He didn’t find a “plus sized” label in front of his name, like comedienne Aidy Bryant, a new regular cast member of Saturday Night Live, discovered in front of her name in the articles about her new job. (See this article calling her “morbidly obese” and suggesting thin women run for the ho-hos.)
No, the point is Kevin’s regain. Despite his sense of humor (haven’t we all developed good senses of humor about our weight?), you can see behind his apology.
As I recently told a client who got to goal weight and began to slip: there is only one way to eat.
No “I’ll just give myself a break…”
No “I’ll get back on the wagon….” Remember Oprah’s wagon? There is no wagon.
There is only now. And how we feed and treat ourselves right now will show up tomorrow. There is only one way to eat. And that is in the healthiest way possible, especially given the crap that’s hawked in our faces every day, screaming from every billboard, sign and screen.
Let’s eat in a way that makes us proud of ourselves today, and makes tomorrow great.
We all know how to do this, if we stop and pay attention. We know how to treat ourselves with dignity.
The weight loss industry loves to make us feel bad about ourselves.
Born with a wide-hipped bone structure? Bad girl!
Did you diet so much in your teens that, even though you feel healthy and can maintain your weight easily, you still weigh 30 lbs more than those “magic” weight charts in the doctor’s office? Terrible you!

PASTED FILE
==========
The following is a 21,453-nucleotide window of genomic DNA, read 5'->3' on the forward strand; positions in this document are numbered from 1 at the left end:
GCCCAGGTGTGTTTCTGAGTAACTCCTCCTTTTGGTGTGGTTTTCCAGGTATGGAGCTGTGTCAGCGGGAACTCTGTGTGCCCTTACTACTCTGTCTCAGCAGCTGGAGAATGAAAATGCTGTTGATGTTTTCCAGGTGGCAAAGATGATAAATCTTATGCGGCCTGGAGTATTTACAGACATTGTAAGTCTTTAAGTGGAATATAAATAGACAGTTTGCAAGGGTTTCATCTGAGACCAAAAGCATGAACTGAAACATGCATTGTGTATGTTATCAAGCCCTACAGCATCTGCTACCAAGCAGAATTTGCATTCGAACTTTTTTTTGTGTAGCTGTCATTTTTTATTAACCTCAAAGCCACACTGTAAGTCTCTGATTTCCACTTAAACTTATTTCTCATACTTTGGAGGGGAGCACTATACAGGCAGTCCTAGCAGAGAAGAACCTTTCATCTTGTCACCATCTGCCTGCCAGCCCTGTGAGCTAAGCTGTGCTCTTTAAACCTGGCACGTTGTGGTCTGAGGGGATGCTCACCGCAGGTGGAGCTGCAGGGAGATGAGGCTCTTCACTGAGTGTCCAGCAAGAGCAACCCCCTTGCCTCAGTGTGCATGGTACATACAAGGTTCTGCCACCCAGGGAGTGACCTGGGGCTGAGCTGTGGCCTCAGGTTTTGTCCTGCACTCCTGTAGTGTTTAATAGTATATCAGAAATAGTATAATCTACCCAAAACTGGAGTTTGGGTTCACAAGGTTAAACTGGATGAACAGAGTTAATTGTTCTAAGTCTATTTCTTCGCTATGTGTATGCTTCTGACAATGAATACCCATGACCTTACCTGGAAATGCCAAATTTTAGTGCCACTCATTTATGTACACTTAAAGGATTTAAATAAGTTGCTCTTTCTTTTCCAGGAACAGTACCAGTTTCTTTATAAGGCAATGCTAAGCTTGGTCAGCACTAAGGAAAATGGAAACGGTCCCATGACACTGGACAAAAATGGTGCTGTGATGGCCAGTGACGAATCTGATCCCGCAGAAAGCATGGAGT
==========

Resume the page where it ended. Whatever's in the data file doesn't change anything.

Despite constant dieting, is your waist roughly the same size as your hips so the latest fashion hip-rider jeans just don’t work for you? Shame on you!
I know I never would have lost over 70 lbs., or maintained that weight loss for over 10 years, if I stayed hooked into the diet biz OR bad feelings about myself. It took me a long time to disengage from commercials and advertising that shows EVERYONE with long legs, taut arms, tiny waist, and big boobs. In real life, every body is unique and very few meet the advertising world’s criteria for beauty.
Instead of feeling bad about ourselves, we should feel bad for them. What a boring, pathetic, lying world they depict!
Take note of this new commercial for Jenny Craig where the absolutely beautiful actress Sara Rue talks about not being able to leave the house (oh, the shame!!) when overweight:
The reason this lovely woman is in for a rude awakening (and I hate to see that) is the route she’s taken in order to lose that weight and fit into those “skinny” jeans. My research taught me that dieting is the key to regain. The body is programmed to regain after sudden loss. (If you don’t understand this, see this audio class.)
The very first Principal in the Catalyst Weight Loss System is “Don’t do anything to lose weight that you can’t do forever” because otherwise you are just setting yourself up for regain.
Do you want it now or do you want it forever?
The approach is different.
Here’s what I also learned losing all that weight. Women (some men, but especially women) buy the skinny=happy equation and waste precious TIME, ENERGY and PASSION worrying about it, pursuing it, failing at it, running their lives by it (staying home!) and making u-turns in life.
WE ARE GIVING AWAY OUR POWER BY BUYING INTO THIS MYTH!
Just think what we could do collectively if we harnessed all that energy and passion and used it to care (really care) for ourselves!